Ankyrin-repeat proteins have been associated with a number of human diseases. These proteins include the cell cycle inhibitor p16, which is associated with cancer, and the Notch protein (a key component of cell signalling pathways) which can cause the neurological disorder CADASIL when the repeat domain is disrupted by mutations.
A natural variation between glutamine and lysine at position 703 in the 11th ankyrin repeat of ANKK1, known as the TaqI A1 allele, has been credited with encouraging addictive behaviours such as obesity, alcoholism, nicotine dependency and the Eros love style while discouraging juvenile delinquency and neuroticism-anxiety.[failed verification] The variation may affect the specificity of protein interactions made by the ANKK1 protein kinase through this repeat.
Human proteins containing this repeat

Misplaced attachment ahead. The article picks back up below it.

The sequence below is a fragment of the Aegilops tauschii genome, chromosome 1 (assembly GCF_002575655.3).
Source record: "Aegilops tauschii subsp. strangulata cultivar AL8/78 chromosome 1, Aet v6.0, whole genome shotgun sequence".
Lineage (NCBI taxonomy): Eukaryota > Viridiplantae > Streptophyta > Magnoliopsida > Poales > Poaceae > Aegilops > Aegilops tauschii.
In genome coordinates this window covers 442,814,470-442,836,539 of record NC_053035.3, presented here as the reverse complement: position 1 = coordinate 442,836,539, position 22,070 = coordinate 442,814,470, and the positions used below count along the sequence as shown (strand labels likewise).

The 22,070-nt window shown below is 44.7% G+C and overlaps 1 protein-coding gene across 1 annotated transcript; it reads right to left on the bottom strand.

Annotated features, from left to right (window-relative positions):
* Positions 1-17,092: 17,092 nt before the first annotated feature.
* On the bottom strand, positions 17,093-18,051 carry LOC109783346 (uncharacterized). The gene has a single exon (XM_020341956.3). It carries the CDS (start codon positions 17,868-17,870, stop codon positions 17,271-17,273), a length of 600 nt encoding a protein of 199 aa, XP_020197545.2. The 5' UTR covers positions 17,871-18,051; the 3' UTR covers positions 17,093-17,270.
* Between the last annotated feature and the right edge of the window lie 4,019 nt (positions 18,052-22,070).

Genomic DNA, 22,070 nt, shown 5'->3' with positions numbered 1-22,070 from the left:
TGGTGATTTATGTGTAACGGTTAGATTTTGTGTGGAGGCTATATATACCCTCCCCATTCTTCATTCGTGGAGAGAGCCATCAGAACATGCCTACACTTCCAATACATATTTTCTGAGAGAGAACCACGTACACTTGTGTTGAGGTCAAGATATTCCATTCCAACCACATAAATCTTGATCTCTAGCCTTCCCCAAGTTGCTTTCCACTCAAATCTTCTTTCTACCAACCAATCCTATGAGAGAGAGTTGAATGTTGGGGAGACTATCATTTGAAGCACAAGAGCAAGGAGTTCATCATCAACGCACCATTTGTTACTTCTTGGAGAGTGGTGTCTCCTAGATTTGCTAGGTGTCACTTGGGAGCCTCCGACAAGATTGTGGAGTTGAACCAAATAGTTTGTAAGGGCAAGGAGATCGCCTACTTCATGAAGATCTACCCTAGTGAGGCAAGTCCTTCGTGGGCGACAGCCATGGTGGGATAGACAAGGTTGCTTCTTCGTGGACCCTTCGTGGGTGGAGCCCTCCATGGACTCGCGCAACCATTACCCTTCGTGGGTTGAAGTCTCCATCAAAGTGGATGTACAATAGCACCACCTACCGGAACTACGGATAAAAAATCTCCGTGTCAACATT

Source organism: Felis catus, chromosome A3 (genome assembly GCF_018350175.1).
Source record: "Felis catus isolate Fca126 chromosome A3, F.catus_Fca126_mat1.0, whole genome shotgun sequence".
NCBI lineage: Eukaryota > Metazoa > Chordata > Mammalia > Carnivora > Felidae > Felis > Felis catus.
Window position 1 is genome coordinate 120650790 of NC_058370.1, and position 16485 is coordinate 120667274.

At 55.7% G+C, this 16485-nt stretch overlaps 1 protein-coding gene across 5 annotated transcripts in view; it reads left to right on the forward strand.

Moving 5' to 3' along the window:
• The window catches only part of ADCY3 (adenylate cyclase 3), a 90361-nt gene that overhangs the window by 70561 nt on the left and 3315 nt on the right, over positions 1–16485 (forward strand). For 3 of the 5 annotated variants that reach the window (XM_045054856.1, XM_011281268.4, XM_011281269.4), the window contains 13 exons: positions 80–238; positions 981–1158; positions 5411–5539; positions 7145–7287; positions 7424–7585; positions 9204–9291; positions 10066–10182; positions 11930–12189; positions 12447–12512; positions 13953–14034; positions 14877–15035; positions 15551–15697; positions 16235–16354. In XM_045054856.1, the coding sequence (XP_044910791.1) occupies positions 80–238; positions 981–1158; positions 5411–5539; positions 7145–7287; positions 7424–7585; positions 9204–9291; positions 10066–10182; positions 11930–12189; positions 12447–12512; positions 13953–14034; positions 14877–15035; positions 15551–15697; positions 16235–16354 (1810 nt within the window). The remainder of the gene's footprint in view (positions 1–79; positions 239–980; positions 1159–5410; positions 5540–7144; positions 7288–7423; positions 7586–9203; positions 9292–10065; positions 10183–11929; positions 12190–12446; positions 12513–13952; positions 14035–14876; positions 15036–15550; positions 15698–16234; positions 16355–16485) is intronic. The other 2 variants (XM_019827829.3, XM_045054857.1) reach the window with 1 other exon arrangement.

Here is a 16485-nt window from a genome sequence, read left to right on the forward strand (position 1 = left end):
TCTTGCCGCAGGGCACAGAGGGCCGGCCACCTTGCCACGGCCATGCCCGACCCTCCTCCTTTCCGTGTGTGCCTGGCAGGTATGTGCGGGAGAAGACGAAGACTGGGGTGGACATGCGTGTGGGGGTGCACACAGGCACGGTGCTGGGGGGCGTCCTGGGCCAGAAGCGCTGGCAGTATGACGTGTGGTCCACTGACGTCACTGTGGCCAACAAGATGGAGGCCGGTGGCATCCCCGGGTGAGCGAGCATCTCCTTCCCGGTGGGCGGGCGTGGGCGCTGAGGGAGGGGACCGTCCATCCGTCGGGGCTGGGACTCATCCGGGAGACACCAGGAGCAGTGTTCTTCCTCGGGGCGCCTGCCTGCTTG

ABTB1; ABTB2; ACBD6; ACTBL1; ANK1; ANK2; ANK3; ANKAR; ANKDD1A; ANKEF1; ANKFY1; ANKHD1; ANKIB1; ANKK1; ANKMY1; ANKMY2; ANKRA2; ANKRD1; ANKRD10; ANKRD11; ANKRD12; ANKRD13; ANKRD13A; ANKRD13B; ANKRD13C; ANKRD13D; ANKRD15; ANKRD16; ANKRD17; ANKRD18A; ANKRD18B; ANKRD19; ANKRD2; ANKRD20A1; ANKRD20A2; ANKRD20A3; ANKRD20A4; ANKRD21; ANKRD22; ANKRD23; ANKRD24; ANKRD25; ANKRD26; ANKRD27; ANKRD28; ANKRD30A; ANKRD30B; ANKRD30BL; ANKRD32; ANKRD33; ANKRD35; ANKRD36; ANKRD36B; ANKRD37; ANKRD38; ANKRD39; ANKRD40; ANKRD41; ANKRD42; ANKRD43; ANKRD44; ANKRD45; ANKRD46; ANKRD47; ANKRD49; ANKRD50; ANKRD52; ANKRD53; ANKRD54; ANKRD55; ANKRD56; ANKRD57; ANKRD58; ANKRD60; ANKRD6; ANKRD7; ANKRD9; ANKS1A; ANKS3; ANKS4B; ANKS6; ANKZF1; ASB1; ASB10; ASB11; ASB12; ASB13; ASB14; ASB15; ASB16; ASB2; ASB3; ASB4; ASB5; ASB6; ASB7; ASB8; ASB9; ASZ1; BARD1; BAT4; BAT8; BCL3; BCOR; BCORL1; BTBD11; CAMTA1; CAMTA2; CASKIN1; CASKIN2; CCM1; CDKN2A; CDKN2B; CDKN2C; CDKN2D; CENTB1; CENTB2; CENTB5; CENTG1; CENTG2; CENTG3; CLIP3; CLIP4; CLPB; CTGLF1; CTGLF2; CTGLF3; CTGLF4; CTGLF5; CTTNBP2; DAPK1; DDEF1; DDEF2; DDEFL1; DGKI; DGKZ; DP58; DYSFIP1; DZANK; EHMT1; EHMT2; ESPN; FANK1; FEM1A; FEM1B; GABPB2; GIT1; GIT2; GLS; GLS2; HACE1; HECTD1; IBTK; ILK; INVS; KIDINS220; KRIT1; LRRK1; MAIL; MIB1; MIB2; MPHOSPH8; MTPN; MYO16; NFKB1; NFKB2; NFKBIA; NFKBIB; NFKBIE; NFKBIL1; NFKBIL2; NOTCH1; NOTCH2; NOTCH3; NOTCH4; NRARP; NUDT12; OSBPL1A; OSTF1; PLA2G6; POTE14; POTE15; POTE8; PPP1R12A; PPP1R12B; PPP1R12C; PPP1R13B; PPP1R13L; PPP1R16A; PPP1R16B; PSMD10; RAI14; RFXANK; RIPK4; RNASEL; SHANK1; SHANK2; SHANK3; SNCAIP; TA-NFKBH; TEX14; TNKS; TNKS2; TNNI3K; TP53BP2; TRP7; TRPA1; TRPC3; TRPC4; TRPC5; TRPC6; TRPC7; TRPV1; TRPV2; TRPV3; TRPV4; TRPV5; TRPV6; UACA; USH1G; ZDHHC13; ZDHHC17;